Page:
FIGS. 3(a), 3(b) and 3(c) illustrate the operating states of the iris shutter shown in FIG. 2. FIG. 3(a) shows the iris shutter as in its initial state. In this state, the aperture part 101a of the base plate 101 and the aperture part 112a of the cover 112 which are formed as shown in FIG. 2 are closed by the shutter blades 110 and 111. When the motor 102 is caused to normally rotate under this condition, the charge member 103 is moved via a gear train which is not shown to the left as viewed in the drawing. The control magnet 104 is then energized about the time of the movement of the charge member 103.

After that, the charge part 105b of the magnet lever 105 is pushed downward as viewed in the drawing by the tapered face 103b of the charge member 103. The armature 105a is thus pushed against the the sucking part 104a of the control magnet 104 against the force of the magnet spring 105c. The armature 105a is thus sucked by the magnet 104. The charge part 105b is arranged to be resilient for having the armature 105a pushed against the control magnet 104 without fail. Therefore, the height of the protrudent plane part 103c of the charge member 103 is arranged to permit overcharging.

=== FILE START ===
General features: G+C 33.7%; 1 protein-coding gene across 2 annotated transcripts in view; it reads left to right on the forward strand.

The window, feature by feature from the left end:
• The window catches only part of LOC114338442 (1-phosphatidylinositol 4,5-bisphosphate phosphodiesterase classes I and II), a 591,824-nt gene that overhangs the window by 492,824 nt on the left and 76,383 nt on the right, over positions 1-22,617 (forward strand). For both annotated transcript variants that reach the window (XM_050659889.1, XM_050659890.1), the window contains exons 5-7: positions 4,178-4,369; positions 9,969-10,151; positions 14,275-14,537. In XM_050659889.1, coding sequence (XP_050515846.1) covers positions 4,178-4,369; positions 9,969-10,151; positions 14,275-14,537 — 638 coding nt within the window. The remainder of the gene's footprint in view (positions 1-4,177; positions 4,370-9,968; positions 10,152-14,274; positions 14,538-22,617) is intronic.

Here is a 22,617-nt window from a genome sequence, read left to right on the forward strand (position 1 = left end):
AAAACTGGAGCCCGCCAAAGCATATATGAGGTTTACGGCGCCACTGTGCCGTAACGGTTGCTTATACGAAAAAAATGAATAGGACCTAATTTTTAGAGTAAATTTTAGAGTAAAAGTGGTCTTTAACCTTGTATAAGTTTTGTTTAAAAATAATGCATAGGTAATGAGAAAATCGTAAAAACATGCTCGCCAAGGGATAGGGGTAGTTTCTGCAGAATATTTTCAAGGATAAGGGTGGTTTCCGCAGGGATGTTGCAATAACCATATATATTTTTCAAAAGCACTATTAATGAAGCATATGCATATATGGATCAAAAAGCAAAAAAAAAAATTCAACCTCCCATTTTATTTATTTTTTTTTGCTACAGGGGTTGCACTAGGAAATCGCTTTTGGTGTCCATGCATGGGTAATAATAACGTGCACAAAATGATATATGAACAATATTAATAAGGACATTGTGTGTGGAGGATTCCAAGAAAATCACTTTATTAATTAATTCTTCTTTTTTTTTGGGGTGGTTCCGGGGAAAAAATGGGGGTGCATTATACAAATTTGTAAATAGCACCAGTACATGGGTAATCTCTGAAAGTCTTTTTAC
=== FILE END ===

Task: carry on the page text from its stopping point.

When the charge member 103 moves further to the left, the protruding part 103d comes to abut on the abutting part 107d of the shutter blade driving member 107. The moving force of the charge member 103 then overcomes the urging force of the shutter spring 108c to cause the shutter blade driving member 107 to swing clockwise as viewed in the drawing. At the same time, the pulse gear 108 is caused to turn counterclockwise. The pulse gear 108 in turn causes the photo-interrupter 109 to generate a pulse signal. The shutter blade 110 then moves to the right and the other shutter blade 111 to the left. As a result, an aperture is formed jointly by the aperture parts 110a and 111a of the shutter blades 110 and 111.